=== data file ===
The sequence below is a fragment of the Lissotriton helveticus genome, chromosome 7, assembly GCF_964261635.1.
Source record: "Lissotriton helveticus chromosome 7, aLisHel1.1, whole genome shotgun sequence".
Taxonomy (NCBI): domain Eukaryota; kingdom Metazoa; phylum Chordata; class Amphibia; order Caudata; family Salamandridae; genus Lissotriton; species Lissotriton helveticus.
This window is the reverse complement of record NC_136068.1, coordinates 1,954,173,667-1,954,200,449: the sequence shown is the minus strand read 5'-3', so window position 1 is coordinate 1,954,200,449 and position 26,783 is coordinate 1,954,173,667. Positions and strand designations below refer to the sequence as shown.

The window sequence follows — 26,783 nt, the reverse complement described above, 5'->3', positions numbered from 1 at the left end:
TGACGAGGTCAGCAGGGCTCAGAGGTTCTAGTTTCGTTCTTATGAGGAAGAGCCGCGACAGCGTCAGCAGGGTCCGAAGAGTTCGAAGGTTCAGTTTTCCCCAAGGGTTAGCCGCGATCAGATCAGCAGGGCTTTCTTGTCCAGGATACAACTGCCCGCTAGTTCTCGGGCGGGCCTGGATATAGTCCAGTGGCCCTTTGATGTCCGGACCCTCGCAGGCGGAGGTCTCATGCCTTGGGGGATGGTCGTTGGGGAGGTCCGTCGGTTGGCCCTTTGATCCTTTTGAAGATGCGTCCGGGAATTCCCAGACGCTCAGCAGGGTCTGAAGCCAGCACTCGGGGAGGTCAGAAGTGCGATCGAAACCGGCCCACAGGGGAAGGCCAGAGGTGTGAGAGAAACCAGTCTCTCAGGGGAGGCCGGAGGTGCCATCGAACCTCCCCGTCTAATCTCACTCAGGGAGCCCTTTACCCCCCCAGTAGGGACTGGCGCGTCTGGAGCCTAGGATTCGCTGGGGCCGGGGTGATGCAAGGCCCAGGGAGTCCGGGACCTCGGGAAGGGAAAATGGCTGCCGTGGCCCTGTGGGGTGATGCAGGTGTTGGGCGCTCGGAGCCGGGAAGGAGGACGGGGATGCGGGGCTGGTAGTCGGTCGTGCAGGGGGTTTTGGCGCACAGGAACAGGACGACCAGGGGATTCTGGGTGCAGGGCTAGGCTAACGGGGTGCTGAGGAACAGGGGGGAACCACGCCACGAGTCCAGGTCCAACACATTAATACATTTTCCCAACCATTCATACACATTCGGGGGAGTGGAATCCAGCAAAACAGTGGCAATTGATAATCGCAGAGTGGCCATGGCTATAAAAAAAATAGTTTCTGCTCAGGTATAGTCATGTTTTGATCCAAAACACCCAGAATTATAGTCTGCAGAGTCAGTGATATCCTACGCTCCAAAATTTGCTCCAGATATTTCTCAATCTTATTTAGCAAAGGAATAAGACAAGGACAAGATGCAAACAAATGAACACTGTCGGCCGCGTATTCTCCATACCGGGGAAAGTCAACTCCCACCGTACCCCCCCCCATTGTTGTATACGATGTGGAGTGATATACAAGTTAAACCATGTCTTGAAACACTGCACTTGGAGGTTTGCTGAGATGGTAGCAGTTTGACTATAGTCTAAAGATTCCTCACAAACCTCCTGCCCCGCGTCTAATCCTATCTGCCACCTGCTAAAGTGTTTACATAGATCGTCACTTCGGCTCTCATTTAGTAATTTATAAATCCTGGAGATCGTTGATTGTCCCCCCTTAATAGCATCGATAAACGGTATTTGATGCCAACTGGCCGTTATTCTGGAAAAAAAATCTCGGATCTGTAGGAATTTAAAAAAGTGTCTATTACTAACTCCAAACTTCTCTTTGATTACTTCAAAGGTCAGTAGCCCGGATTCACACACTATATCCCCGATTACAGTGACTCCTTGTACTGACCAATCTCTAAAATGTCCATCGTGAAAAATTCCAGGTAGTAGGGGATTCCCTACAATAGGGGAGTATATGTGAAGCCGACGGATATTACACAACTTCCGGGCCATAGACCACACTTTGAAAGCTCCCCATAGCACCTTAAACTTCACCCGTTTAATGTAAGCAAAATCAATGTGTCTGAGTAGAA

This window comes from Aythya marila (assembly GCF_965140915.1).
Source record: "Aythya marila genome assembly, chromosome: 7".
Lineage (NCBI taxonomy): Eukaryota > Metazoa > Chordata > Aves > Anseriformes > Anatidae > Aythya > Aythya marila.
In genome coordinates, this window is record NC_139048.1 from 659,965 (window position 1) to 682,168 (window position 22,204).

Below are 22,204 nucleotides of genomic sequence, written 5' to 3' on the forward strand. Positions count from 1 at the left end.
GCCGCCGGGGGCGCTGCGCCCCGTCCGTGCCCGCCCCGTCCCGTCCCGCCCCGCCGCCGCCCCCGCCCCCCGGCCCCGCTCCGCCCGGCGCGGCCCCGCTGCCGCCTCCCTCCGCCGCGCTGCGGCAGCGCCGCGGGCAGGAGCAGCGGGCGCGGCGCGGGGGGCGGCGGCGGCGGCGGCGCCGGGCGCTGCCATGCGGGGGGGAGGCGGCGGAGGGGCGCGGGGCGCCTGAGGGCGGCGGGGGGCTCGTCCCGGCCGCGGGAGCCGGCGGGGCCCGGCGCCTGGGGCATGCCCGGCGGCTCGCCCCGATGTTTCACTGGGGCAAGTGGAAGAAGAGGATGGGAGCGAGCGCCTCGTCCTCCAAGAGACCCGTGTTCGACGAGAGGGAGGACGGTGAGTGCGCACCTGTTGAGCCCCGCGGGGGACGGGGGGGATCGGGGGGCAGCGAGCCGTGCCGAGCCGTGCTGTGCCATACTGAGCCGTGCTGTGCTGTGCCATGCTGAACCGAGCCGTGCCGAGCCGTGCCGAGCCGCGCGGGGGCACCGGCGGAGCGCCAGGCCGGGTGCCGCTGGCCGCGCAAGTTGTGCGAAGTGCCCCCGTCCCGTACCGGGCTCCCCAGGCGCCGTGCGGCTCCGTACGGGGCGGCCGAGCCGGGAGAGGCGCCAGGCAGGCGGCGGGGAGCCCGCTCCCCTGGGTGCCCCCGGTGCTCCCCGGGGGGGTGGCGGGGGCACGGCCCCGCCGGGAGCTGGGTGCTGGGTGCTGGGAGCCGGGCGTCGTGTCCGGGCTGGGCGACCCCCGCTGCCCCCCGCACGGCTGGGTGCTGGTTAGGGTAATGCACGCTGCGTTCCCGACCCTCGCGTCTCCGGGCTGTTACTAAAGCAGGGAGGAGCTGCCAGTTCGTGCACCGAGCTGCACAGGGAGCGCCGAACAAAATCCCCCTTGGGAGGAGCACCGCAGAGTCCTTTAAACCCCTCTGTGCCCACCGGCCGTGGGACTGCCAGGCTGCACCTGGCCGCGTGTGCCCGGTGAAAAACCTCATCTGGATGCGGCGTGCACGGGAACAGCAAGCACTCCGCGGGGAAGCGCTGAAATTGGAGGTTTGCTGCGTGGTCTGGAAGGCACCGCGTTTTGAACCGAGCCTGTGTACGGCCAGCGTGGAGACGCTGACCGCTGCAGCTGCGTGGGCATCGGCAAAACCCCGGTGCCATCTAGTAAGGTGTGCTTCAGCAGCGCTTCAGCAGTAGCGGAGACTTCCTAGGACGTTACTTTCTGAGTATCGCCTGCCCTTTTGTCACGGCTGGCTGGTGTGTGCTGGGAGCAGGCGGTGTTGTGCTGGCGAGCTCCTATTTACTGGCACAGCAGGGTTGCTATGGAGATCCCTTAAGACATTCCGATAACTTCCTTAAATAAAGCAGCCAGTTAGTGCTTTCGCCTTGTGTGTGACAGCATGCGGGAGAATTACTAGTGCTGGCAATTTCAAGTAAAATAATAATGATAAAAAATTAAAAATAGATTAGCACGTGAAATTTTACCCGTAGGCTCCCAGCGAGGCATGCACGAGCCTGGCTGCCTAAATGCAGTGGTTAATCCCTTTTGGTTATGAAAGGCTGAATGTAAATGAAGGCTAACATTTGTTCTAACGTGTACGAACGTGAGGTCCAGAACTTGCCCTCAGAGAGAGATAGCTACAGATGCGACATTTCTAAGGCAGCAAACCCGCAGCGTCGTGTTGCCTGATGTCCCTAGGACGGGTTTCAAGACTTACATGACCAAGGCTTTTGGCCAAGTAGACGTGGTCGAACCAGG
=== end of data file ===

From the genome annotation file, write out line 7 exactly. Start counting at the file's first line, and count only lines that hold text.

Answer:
This window comes from Aythya marila (assembly GCF_965140915.1).